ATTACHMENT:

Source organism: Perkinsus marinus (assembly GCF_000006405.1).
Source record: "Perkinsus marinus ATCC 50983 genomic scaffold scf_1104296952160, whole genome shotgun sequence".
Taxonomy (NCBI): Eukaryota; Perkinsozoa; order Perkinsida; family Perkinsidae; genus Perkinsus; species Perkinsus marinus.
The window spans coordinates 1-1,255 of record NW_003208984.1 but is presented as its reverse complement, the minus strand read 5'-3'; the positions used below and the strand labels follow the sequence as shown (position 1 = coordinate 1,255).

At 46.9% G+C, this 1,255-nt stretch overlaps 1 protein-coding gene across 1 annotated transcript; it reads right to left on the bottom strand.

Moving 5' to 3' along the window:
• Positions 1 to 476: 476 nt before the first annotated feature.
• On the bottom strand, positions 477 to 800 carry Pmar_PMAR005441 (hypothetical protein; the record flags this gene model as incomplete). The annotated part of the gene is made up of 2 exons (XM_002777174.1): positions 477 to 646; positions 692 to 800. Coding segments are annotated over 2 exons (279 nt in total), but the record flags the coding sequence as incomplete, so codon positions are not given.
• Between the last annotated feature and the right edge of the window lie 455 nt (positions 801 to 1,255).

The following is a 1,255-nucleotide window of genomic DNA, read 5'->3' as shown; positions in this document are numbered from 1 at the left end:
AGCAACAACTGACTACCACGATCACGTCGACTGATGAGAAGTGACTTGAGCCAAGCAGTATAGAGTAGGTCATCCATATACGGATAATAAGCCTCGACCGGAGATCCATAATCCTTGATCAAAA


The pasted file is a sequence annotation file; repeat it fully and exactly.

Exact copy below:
Source organism: Perkinsus marinus (assembly GCF_000006405.1).
Source record: "Perkinsus marinus ATCC 50983 genomic scaffold scf_1104296952160, whole genome shotgun sequence".
Taxonomy (NCBI): Eukaryota; Perkinsozoa; order Perkinsida; family Perkinsidae; genus Perkinsus; species Perkinsus marinus.
The window spans coordinates 1-1,255 of record NW_003208984.1 but is presented as its reverse complement, the minus strand read 5'-3'; the positions used below and the strand labels follow the sequence as shown (position 1 = coordinate 1,255).

At 46.9% G+C, this 1,255-nt stretch overlaps 1 protein-coding gene across 1 annotated transcript; it reads right to left on the bottom strand.

Moving 5' to 3' along the window:
• Positions 1 to 476: 476 nt before the first annotated feature.
• On the bottom strand, positions 477 to 800 carry Pmar_PMAR005441 (hypothetical protein; the record flags this gene model as incomplete). The annotated part of the gene is made up of 2 exons (XM_002777174.1): positions 477 to 646; positions 692 to 800. Coding segments are annotated over 2 exons (279 nt in total), but the record flags the coding sequence as incomplete, so codon positions are not given.
• Between the last annotated feature and the right edge of the window lie 455 nt (positions 801 to 1,255).

The following is a 1,255-nucleotide window of genomic DNA, read 5'->3' as shown; positions in this document are numbered from 1 at the left end:
AGCAACAACTGACTACCACGATCACGTCGACTGATGAGAAGTGACTTGAGCCAAGCAGTATAGAGTAGGTCATCCATATACGGATAATAAGCCTCGACCGGAGATCCATAATCCTTGATCAAAA